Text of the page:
The Ten Breaths practice helps you feel connected with nature and can bring an experience of beauty and joy. It is also a practice of attention, an opportunity to notice the mind’s tendency to wander and be distracted, and to practice bringing the mind back to the object of your focus.
The starting point is awareness of your breath - the ability to feel your body moving as it breathes. The technique itself couldn't be more simple - observe something with full attention, and breathe for ten long, steady breaths. Clouds, water, flowers, leaves in the breeze, sunlight and shadow, waves at the beach, a sunrise or sunset, the moon or stars - the best object is simply the one that captures your attention for a moment - then you stay with it for a short while.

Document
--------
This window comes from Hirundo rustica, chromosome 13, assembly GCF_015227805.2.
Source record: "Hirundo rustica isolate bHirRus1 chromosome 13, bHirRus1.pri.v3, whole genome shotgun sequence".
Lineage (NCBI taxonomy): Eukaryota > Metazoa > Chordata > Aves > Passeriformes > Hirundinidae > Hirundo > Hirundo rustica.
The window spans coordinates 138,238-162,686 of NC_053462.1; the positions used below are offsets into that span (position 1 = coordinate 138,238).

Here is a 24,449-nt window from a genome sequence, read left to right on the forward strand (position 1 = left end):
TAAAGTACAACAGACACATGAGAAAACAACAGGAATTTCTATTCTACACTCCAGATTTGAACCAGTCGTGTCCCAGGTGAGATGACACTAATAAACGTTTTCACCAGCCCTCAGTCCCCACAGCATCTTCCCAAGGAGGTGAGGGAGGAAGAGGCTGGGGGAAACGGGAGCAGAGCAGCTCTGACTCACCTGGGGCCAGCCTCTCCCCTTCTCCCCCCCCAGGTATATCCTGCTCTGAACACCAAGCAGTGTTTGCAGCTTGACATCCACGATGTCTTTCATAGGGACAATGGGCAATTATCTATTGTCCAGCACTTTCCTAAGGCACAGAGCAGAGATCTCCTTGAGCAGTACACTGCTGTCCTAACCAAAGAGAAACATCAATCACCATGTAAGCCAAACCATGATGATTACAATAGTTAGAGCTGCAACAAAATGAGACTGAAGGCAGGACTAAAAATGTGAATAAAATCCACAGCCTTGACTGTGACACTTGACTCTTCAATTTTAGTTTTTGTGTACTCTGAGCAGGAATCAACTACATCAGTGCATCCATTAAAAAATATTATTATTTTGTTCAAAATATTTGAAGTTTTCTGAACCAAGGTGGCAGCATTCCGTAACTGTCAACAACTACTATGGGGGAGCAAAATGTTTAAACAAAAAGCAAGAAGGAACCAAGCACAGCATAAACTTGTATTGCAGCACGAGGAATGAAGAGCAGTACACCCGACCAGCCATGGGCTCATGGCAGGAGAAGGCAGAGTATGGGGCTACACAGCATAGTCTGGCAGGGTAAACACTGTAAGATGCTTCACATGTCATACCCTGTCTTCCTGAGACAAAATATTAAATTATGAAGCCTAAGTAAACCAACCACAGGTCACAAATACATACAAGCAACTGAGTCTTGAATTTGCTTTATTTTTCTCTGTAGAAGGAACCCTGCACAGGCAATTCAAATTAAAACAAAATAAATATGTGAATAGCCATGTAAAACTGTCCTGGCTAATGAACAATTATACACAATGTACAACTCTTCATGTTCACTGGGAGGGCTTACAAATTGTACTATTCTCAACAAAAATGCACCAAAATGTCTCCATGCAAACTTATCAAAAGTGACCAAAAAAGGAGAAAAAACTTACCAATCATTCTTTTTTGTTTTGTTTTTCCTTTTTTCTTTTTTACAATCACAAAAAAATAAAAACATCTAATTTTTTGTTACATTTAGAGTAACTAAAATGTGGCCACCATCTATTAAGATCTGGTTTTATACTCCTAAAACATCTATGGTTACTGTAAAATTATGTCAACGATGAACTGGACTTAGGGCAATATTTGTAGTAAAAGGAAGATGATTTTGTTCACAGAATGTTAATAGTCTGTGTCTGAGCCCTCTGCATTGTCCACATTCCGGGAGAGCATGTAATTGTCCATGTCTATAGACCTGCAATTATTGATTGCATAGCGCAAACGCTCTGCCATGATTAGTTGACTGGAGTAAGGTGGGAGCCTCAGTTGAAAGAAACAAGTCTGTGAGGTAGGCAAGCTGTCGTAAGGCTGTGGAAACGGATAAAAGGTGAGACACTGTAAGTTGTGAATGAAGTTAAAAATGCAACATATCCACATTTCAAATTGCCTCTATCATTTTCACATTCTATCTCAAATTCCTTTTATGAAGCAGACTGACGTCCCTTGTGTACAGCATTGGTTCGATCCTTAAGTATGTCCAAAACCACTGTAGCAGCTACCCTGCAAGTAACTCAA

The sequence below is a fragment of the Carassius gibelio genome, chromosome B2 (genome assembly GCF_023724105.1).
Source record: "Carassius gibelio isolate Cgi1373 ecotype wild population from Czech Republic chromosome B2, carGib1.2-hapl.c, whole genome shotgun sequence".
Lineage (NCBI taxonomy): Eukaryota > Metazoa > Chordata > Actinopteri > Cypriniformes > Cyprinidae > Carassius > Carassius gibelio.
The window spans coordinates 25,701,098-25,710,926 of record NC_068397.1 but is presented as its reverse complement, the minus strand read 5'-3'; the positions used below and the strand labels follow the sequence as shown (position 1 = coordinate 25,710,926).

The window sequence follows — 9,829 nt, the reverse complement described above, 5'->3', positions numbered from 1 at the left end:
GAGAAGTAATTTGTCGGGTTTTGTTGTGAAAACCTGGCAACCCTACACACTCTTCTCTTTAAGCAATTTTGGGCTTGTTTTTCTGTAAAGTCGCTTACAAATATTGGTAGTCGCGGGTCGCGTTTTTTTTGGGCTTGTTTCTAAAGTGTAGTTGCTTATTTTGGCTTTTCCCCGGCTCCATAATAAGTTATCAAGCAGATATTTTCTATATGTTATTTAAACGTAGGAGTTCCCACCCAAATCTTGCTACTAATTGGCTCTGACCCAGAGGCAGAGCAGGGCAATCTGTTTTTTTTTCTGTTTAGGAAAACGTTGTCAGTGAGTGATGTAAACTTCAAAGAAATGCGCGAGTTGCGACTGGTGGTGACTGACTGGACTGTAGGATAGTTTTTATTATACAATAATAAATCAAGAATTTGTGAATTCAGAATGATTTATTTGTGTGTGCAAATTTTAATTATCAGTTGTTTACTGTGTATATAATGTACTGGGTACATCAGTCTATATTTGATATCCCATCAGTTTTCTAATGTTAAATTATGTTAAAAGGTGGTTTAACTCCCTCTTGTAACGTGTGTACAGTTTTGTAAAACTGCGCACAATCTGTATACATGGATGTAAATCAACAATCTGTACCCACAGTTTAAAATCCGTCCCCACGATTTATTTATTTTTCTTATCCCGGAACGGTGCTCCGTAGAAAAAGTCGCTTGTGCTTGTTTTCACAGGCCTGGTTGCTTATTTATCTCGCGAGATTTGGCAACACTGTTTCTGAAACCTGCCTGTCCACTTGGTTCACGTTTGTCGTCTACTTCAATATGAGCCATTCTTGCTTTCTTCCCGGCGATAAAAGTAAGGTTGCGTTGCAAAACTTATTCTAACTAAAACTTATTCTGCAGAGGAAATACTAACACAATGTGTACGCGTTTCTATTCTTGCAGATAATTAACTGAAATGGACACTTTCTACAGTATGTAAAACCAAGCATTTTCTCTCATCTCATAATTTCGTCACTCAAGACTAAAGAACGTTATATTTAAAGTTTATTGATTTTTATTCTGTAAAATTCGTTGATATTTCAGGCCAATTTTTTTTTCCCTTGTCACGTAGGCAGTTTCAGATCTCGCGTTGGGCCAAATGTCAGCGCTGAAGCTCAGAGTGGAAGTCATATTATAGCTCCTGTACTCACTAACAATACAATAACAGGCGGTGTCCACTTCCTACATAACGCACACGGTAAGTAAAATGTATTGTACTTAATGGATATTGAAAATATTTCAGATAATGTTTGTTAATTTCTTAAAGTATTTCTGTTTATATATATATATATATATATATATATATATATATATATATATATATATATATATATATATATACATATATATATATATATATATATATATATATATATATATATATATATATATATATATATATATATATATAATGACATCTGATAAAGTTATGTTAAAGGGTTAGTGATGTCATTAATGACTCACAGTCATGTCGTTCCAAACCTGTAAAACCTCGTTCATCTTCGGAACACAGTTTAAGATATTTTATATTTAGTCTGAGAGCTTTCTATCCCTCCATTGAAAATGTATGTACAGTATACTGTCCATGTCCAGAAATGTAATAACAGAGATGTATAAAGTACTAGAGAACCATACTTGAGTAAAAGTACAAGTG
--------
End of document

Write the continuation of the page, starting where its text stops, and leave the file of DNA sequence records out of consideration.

Ten breaths doesn't sound long, but you may be surprised at how long it seems when you're fully aware of the experience. You may get a few breaths into the practice and notice your mind wanting to jump somewhere else, wanting to turn away from the object of your attention. This is where the practice becomes most powerful - you refuse the distraction, staying with the count of breath and redoubling your concentration - looking for more detail, more subtlety - and there is always more. After ten breaths (or longer if you choose), release the practice, resume normal breathing and go on your way - focused, refreshed, perhaps even amazed.